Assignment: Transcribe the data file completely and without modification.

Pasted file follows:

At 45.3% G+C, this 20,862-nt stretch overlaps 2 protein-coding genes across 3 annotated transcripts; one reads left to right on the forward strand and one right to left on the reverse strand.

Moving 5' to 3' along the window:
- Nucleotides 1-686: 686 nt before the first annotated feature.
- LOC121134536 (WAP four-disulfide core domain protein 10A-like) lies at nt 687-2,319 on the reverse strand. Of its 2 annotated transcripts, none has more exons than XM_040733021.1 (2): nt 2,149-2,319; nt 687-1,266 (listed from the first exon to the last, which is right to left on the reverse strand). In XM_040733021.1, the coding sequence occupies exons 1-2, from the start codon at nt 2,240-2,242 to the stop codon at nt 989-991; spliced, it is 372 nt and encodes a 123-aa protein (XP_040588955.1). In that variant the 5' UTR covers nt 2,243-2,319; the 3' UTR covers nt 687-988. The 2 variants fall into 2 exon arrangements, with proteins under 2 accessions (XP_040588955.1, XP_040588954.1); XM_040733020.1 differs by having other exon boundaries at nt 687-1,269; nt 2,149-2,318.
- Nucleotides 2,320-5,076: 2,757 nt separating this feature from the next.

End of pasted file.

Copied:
At 45.3% G+C, this 20,862-nt stretch overlaps 2 protein-coding genes across 3 annotated transcripts; one reads left to right on the forward strand and one right to left on the reverse strand.

Moving 5' to 3' along the window:
- Nucleotides 1-686: 686 nt before the first annotated feature.
- LOC121134536 (WAP four-disulfide core domain protein 10A-like) lies at nt 687-2,319 on the reverse strand. Of its 2 annotated transcripts, none has more exons than XM_040733021.1 (2): nt 2,149-2,319; nt 687-1,266 (listed from the first exon to the last, which is right to left on the reverse strand). In XM_040733021.1, the coding sequence occupies exons 1-2, from the start codon at nt 2,240-2,242 to the stop codon at nt 989-991; spliced, it is 372 nt and encodes a 123-aa protein (XP_040588955.1). In that variant the 5' UTR covers nt 2,243-2,319; the 3' UTR covers nt 687-988. The 2 variants fall into 2 exon arrangements, with proteins under 2 accessions (XP_040588955.1, XP_040588954.1); XM_040733020.1 differs by having other exon boundaries at nt 687-1,269; nt 2,149-2,318.
- Nucleotides 2,320-5,076: 2,757 nt separating this feature from the next.